Starting Over: How to Keep Your Sanity While Planning a New Garden

Calendulas, or pot marigolds, and pansies bring a burst of color to a winter vegetable bed.

My fellow plant-lover,

If today finds you in a new home, looking out the window at a landscape planted by someone else, you’re probably feeling overwhelmed, and a little frustrated. Even if creating a garden at this new home is important to you, it will likely go on the back burner until you’ve taken down the crazy wallpaper and rearranged furniture a few times.

Once the house is sorted out, there’s much to do outside. A few of the foundation shrubs are overgrown and need to be cut back hard, or ripped out and replaced over time. There’s a muddy area in the back yard where grass refuses to grow. Assorted perennials are planted here and there. How do you decide where to start?

Light is fickle.

Before you begin to plant anything new, you need to understand the light patterns on your property, and remember, they will change with the seasons. What seemed like part-shade in fall may in fact be full sun by summertime, when the angle of the sun has shifted. This means that those hostas you were in such a hurry to plant are going to be fried by the time July rolls around. Friend, I have done this and wasted three perfectly good Japanese anemones.

Clay, Loam, or Sand?

Soil tests should be done as soon as you can get to the task, so that when you’re ready to put important plants in the ground, you’ll know about things like soil pH and phosphorus. Contact your county extension office for testing information, or order a kit on the web. Unless you have loamy, beautiful soil, you’ll likely need to add a few inches of compost to improve soil structure before you start planting.

Learn as much as you can about your soil, because once you understand what you’re working with, it makes everything easier. You may find that you have brick-hard red clay under your bermuda lawn, but a loam-clay mix in the shady woodland nearby. Dry spots and damp spots will reveal themselves over time, and that may require few seasons of watching and experimenting with plant material until you find something that will thrive. Thankfully plants don’t mind being moved, so don’t hesitate to shuffle things around a bit until something works. Talk to anyone with a “mature” garden, and they will point out the plants they moved around five times before they got it right.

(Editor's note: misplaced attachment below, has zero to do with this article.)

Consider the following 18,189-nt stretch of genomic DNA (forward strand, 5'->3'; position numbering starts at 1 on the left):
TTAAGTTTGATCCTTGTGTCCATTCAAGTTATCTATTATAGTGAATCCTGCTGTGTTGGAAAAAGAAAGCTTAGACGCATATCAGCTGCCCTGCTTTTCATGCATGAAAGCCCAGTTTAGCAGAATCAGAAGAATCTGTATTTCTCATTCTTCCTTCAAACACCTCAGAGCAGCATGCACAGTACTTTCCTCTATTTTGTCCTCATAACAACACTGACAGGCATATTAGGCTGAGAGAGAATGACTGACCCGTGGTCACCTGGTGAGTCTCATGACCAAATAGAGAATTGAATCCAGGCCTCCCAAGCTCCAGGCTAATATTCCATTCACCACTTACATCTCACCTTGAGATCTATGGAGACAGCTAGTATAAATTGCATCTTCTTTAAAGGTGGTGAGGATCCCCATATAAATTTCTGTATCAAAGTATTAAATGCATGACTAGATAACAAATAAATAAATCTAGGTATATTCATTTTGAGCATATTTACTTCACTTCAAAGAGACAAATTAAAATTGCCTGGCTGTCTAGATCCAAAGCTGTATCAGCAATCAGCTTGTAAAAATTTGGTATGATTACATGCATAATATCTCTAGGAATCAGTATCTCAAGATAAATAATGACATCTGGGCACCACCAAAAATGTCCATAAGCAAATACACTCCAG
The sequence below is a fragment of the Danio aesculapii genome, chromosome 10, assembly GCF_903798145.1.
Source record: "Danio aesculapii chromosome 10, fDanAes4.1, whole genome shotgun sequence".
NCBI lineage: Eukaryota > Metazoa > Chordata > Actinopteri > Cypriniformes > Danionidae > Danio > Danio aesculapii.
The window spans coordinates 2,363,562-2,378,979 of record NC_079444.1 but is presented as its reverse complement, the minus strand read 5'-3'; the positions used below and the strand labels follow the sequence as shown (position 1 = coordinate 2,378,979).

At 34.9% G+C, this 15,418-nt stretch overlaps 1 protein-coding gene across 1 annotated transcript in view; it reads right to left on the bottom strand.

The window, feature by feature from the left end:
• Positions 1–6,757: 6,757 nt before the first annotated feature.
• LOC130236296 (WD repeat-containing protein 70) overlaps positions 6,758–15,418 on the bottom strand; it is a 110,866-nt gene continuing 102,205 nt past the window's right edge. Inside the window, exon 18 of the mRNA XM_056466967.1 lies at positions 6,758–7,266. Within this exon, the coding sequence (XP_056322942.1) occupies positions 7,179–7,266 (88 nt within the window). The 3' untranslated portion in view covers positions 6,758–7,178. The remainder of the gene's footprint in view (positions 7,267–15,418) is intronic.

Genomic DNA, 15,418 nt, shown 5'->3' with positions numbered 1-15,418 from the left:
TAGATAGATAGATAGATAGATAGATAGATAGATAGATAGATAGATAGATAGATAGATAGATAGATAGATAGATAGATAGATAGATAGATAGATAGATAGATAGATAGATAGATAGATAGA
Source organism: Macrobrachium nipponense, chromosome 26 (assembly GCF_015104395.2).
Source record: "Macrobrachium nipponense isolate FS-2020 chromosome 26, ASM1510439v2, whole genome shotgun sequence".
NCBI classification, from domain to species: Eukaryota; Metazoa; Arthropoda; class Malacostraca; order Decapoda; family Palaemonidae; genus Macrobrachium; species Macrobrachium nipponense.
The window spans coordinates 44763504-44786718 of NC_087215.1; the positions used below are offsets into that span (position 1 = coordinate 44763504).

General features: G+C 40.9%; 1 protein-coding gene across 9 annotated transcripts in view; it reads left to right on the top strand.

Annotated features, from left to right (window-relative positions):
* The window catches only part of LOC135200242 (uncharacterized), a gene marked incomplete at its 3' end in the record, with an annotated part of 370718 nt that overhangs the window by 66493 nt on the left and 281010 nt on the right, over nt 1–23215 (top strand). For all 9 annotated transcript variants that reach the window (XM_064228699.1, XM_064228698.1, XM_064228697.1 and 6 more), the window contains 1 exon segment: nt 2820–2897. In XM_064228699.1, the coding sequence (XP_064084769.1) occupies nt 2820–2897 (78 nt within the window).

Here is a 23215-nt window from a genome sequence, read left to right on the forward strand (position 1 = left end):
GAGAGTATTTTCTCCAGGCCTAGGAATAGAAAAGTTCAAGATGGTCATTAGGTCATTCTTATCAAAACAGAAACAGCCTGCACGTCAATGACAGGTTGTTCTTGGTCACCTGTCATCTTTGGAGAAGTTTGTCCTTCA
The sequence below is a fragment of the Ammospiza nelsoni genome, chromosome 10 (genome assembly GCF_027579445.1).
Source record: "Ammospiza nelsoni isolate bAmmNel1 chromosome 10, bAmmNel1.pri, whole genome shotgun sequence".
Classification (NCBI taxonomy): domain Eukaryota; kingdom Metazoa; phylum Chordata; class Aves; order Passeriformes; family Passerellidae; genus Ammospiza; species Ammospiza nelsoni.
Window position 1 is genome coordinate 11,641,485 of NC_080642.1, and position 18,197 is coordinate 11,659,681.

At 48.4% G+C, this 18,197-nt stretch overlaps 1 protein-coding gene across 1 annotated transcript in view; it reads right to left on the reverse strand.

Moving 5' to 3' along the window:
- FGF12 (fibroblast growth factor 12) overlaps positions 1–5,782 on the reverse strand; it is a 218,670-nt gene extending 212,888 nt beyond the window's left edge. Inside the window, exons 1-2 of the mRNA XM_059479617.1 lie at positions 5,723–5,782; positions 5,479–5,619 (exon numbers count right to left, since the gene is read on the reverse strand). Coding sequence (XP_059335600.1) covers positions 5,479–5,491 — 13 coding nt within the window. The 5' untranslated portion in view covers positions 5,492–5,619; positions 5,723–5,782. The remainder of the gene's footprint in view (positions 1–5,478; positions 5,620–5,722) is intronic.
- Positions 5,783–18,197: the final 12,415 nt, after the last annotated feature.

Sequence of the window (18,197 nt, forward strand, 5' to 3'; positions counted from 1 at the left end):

Oh Deer.

Don’t forget about the deer and rabbits that frolic in the wee hours (along with armadillos, voles, and other critters). You may not notice a few nibbled leaves when you’re knee-deep in packing paper, but in time, any deer or rabbits in the area will make their presence known. Animal pests, or the lack thereof, will inform your long-term plant choices, which is critical if you want to keep your sanity once you start to plant all of the things you love.

Here are a few simple tips that have helped me each time I’ve had to start over:

Start Small.

I like to have what my grandfather called a nursery bed (a small raised bed). This area is a great place to stash plants moved from your old garden, or bargain plants that will be useful for future projects. Fill the bed with bagged soil mix specially made for raised planting beds. Once you have your garden plan on paper, you can move this temporary bed to another area if you wish.

One of my first projects at my new home was a fenced area with raised beds (below) where I could grow vegetables in full sun, while keeping deer, chipmunks, and rabbits out. I wanted to take my time planning out the garden at my new place, so building this portion of my garden first satisfied my need to grow things while I made up my mind what this new deer-resistant landscape would look like. Today it overflows with a mix of permanent plants such as blueberries and alpine strawberries, combined with annuals, spinach, herbs, and a few beloved perennials that aren’t deer-proof.

This tiny fenced garden with raised beds was my first project at my new house to keep deer and rabbits from eating my vegetables.

Plant a Container Garden.

Containers are a constant in my gardening life. They are flexible design elements that can be moved around endlessly. They’ll keep your spirits up when you’re longing to plant something beautiful, but haven’t had time to prep garden beds. If you’re so inclined, you can create an elaborate container garden on a small terrace or patio, complete with trees for height and drama, along with pots of colorful annuals, perennials, and bulbs. All of these elements can be planted in your garden in a season or two when you are ready for them.

Pieris, asters, and thyme are planted for fall. The shrub will remain as the centerpiece for a winter container with violas once the asters have finished blooming.

Prioritize.

Rome wasn’t built in a day. Remember that all of those beautiful gardens photographed in books and magazines are the result of many years (sometimes decades) of planning, experimenting, and just plain hard work. Choose one small area that is important to you and focus on that first before you move on to other projects. For more help while you plan your new garden, order my new book by following the link below:

https://www.uncpress.org/book/9781469661766/color-rich-gardening-for-the-south/

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